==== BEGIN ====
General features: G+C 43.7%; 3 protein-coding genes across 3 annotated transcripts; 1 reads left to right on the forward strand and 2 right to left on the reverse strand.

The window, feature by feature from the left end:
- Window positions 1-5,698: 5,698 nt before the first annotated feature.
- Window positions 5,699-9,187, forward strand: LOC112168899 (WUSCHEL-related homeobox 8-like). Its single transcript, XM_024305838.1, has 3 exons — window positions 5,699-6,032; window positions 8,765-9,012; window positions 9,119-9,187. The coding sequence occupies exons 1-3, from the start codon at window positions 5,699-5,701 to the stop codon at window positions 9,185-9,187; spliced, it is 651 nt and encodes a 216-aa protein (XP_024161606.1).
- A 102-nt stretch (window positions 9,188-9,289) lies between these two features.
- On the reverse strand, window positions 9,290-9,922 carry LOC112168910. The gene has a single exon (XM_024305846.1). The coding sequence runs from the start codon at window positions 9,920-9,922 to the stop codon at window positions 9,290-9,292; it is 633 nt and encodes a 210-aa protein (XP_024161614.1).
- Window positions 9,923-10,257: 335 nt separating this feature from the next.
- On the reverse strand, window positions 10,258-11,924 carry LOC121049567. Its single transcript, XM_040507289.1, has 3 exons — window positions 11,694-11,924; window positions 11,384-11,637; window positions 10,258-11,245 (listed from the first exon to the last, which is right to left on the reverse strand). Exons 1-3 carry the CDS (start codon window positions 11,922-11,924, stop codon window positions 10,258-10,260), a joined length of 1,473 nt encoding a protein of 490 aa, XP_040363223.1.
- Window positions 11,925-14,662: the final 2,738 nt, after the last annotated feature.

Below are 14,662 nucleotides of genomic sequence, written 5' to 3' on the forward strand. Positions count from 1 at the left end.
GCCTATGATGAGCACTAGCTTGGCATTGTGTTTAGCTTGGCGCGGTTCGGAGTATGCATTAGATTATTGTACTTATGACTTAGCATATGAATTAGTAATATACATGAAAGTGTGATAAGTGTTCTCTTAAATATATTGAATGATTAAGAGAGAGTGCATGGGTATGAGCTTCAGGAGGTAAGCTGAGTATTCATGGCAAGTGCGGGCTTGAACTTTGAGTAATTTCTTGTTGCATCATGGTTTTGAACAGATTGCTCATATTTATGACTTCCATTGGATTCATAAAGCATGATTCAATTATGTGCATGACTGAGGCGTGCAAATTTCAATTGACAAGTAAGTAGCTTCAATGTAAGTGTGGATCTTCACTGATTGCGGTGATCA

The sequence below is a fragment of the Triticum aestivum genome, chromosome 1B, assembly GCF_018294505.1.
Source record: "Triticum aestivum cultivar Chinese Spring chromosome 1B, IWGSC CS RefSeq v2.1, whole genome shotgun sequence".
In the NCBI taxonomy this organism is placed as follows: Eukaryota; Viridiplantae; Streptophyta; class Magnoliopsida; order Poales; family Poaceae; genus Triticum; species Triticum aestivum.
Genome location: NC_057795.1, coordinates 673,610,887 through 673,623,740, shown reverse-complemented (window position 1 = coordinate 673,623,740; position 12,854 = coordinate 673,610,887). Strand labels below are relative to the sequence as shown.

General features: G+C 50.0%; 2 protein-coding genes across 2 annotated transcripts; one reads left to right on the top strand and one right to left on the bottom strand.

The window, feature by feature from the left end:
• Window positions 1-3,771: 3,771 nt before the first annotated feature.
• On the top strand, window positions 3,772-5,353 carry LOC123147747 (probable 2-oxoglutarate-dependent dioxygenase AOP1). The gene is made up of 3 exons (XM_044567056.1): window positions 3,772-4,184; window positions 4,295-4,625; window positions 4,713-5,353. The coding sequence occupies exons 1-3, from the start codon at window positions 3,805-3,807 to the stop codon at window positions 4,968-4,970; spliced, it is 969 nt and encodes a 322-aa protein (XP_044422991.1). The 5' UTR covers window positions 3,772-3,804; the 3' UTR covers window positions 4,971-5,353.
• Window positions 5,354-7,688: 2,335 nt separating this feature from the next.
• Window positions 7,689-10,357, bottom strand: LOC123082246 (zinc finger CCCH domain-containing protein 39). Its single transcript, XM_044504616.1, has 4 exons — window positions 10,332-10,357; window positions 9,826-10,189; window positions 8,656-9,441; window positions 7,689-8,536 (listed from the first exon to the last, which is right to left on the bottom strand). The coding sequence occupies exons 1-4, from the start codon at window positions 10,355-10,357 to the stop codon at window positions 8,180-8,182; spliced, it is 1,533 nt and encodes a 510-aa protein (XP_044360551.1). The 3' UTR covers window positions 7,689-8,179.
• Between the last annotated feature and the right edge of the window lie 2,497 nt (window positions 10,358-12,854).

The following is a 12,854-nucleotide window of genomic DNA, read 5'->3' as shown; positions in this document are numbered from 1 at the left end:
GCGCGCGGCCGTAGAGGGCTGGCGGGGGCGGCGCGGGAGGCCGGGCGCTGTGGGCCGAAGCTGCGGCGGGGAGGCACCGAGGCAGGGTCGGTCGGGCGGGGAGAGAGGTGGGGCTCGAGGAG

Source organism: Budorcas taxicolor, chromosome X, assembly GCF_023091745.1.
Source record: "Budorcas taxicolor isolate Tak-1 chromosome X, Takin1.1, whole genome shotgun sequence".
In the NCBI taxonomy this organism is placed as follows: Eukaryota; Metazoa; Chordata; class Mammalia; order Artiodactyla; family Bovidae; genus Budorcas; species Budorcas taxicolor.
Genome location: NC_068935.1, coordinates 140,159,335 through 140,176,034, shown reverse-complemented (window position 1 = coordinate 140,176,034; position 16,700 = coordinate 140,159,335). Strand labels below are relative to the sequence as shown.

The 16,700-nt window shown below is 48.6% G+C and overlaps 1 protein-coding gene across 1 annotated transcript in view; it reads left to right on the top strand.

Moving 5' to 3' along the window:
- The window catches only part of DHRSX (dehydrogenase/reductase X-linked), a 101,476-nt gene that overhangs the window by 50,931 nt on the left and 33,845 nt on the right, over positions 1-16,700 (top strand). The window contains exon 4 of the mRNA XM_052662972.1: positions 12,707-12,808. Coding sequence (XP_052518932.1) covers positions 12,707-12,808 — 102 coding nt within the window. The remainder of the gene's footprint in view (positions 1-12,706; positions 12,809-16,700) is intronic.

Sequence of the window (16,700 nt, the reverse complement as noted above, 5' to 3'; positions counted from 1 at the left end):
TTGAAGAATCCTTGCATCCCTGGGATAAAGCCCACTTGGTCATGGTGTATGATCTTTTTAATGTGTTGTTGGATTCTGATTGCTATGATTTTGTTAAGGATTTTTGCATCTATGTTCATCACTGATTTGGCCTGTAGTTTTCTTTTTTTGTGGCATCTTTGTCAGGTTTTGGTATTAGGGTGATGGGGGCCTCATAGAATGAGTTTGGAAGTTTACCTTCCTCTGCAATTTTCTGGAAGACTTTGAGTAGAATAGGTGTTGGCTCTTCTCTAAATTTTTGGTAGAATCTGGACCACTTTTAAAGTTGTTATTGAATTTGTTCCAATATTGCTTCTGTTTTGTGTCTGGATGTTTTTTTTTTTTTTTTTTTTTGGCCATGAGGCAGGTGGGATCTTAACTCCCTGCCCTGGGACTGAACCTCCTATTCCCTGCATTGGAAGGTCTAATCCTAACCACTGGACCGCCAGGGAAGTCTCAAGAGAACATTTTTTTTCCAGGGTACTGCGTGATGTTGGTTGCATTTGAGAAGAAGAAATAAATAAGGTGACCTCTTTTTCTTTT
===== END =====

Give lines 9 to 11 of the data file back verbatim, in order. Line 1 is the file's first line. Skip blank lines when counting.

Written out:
- Window positions 11,925-14,662: the final 2,738 nt, after the last annotated feature.

Below are 14,662 nucleotides of genomic sequence, written 5' to 3' on the forward strand. Positions count from 1 at the left end.
GCCTATGATGAGCACTAGCTTGGCATTGTGTTTAGCTTGGCGCGGTTCGGAGTATGCATTAGATTATTGTACTTATGACTTAGCATATGAATTAGTAATATACATGAAAGTGTGATAAGTGTTCTCTTAAATATATTGAATGATTAAGAGAGAGTGCATGGGTATGAGCTTCAGGAGGTAAGCTGAGTATTCATGGCAAGTGCGGGCTTGAACTTTGAGTAATTTCTTGTTGCATCATGGTTTTGAACAGATTGCTCATATTTATGACTTCCATTGGATTCATAAAGCATGATTCAATTATGTGCATGACTGAGGCGTGCAAATTTCAATTGACAAGTAAGTAGCTTCAATGTAAGTGTGGATCTTCACTGATTGCGGTGATCA